March 2019 Market Commentary

U.S. and global equities markets rallied sharply during the first quarter, and in the case of the S&P 500 index produced its best one quarter returns in over a decade.  Equity prices were driven higher by investor optimism that monetary policy will remain accommodative, that trade tensions between the U.S. and  China are waning and  signs that Chinese stimulus may lead to improving growth.  Bonds also produced positive returns as sovereign bond yields fell and corporate credit spreads tightened over the quarter.

The following table contains a summary of March and year-to-date market performance:

Index March YTD Index  March YTD
S&P 500 (Total Return) +1.94%  +13.65% MSCI All Country World (Net) +1.26% +12.18%
MSCI EAFE (Net) +0.63% +9.98% Bloomberg Barclays U.S. Agg +1.92% +2.94%
MSCI Emerging Markets (Net) +0.84% +9.92% 60/40 Blend* +1.52% +8.48%

*60% All Country World Index / 40% Bloomberg Barclays US Aggregate Bond Index

While equity investors have every reason to celebrate strong returns during the first quarter, their optimism appears at odds with that of bond investors. Since peaking in November, sovereign bond yields have been driven lower over expectations of slowing global growth.  After reaching 3.2% in November, the yield on the 10-year U.S. Treasury bond fell to 2.7% to end 2018 and has since fallen to less than 2.5%.

Yields fell despite two policy announcements by the Fed supportive of growth that helped  push the S&P 500 index over 13% higher since the start of the year and over 20% higher since its Christmas lows.  The first Fed announcement followed their December 2018 rate hike and stated that its decisions would be data-dependent going forward.  That decision was a relief to equity investors who were concerned by the Fed’s earlier guidance of multiple rate hikes in 2019 and 2020.  In March, the Fed announced that growth was slower than expected and as a result it was unlikely to raise the federal funds rate twice in 2019 as previously expected.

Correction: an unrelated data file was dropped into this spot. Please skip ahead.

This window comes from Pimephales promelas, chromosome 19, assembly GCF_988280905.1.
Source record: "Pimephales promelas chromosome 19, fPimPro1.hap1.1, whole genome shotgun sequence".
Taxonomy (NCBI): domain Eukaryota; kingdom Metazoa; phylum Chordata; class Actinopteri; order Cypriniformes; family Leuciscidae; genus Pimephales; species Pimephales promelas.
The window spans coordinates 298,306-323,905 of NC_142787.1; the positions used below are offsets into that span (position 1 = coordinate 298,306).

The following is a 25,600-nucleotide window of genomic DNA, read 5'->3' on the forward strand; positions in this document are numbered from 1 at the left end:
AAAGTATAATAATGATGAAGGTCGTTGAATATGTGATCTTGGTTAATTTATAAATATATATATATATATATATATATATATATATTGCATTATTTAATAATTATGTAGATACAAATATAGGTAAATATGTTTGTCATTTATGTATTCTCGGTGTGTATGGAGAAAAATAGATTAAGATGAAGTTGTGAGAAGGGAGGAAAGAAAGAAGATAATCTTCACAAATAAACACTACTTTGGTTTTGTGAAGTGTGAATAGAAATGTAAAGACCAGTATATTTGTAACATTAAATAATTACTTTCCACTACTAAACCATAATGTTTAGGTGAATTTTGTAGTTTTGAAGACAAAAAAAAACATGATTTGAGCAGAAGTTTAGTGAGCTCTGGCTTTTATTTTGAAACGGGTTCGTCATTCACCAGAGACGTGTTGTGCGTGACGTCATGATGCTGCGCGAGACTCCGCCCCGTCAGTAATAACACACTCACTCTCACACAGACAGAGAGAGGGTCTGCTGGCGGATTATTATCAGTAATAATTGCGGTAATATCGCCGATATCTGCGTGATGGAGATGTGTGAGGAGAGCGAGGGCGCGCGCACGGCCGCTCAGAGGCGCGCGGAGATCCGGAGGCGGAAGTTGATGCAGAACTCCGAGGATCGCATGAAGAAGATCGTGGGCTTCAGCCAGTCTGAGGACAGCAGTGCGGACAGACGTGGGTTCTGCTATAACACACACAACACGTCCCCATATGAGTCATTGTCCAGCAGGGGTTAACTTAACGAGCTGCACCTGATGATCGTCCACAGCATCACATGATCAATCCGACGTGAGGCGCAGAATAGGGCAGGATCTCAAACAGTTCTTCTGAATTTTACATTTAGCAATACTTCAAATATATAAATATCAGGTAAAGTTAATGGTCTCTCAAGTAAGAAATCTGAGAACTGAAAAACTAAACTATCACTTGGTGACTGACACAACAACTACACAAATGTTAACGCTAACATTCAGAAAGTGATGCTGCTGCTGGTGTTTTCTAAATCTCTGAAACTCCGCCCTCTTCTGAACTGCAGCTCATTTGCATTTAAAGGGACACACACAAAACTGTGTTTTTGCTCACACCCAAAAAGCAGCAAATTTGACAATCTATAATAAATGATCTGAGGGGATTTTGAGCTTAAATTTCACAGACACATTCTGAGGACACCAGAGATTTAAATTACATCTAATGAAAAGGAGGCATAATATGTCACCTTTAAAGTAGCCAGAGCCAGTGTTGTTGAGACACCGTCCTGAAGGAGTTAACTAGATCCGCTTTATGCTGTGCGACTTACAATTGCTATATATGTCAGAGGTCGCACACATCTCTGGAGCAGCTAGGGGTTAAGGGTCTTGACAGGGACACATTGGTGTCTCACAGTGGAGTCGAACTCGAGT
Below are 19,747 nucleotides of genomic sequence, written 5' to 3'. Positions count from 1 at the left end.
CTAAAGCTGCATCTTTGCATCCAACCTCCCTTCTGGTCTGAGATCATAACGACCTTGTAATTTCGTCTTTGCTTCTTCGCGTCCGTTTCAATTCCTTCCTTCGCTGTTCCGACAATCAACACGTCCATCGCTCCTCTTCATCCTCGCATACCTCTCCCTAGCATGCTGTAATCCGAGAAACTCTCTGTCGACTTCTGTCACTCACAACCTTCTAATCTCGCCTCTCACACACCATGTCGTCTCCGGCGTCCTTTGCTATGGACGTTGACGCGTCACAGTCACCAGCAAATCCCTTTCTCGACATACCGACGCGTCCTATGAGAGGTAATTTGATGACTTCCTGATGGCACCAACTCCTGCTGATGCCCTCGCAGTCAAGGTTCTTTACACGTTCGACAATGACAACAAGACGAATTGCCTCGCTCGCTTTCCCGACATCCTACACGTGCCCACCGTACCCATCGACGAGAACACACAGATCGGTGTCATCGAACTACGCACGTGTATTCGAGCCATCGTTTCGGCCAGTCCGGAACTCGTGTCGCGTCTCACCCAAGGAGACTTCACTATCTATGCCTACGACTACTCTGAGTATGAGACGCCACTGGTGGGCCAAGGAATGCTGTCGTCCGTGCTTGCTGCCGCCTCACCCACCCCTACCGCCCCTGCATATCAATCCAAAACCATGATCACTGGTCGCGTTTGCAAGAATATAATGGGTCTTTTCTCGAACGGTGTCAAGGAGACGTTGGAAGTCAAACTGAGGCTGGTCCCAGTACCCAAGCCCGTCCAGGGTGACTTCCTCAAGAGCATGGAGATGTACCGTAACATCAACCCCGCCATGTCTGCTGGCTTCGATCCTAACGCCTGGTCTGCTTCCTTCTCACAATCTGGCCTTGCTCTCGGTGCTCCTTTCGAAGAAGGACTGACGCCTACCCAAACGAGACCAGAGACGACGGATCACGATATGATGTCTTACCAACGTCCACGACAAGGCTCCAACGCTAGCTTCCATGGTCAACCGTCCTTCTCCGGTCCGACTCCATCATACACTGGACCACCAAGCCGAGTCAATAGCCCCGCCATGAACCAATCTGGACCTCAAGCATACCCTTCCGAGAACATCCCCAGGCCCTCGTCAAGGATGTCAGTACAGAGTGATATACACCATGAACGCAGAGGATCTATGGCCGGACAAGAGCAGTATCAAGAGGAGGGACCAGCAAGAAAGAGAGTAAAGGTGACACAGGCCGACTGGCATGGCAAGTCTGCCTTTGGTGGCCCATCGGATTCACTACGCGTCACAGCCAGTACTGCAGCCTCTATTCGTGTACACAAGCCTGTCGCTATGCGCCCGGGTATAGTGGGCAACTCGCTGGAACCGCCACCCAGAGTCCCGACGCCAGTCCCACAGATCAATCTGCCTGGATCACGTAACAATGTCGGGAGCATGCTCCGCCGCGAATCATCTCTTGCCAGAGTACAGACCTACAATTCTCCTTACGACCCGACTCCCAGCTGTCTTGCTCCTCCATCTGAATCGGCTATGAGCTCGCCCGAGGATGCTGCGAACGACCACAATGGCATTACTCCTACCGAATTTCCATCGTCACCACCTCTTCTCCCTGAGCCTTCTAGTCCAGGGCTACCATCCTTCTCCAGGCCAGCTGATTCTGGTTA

As part of their announcement, the Fed lowered its view of expected U.S. GDP growth in 2019 to 2.1%, down from its estimates of 2.3% in December and 2.5% in September.  U.S. GDP growth for the first quarter  is forecast to grow by 1.5%.  This follows  U.S. GDP growth of 4.2% (annualized) in the second quarter of 2018 and 2.9% for the entire year.   The slowdown can be seen in a variety of economic indicators.   The Index of Leading Economic Indicators is 3.5% higher than a year earlier, supportive of growth in the year ahead, but since December the index has effectively stalled, producing monthly changes of -0.1, +0 and +0.1, suggesting slowing economic momentum in the year ahead.  Another leading measure of future output, the ISM Manufacturing New Orders index fell to 55.5 in March from 58.2 a month earlier.  And while investors are becoming more optimistic that a deal will be reached between the U.S and China over trade policy, the trade dispute has taken its toll on actual business decisions. Small Business Confidence fell to a two-year low as a measure of business uncertainty rose over concerns about trade policy, leading  many small businesses to become more cautious about investment and hiring plans.  In addition, global exports contracted in 2018, detrimental to U.S. exports of manufactured goods.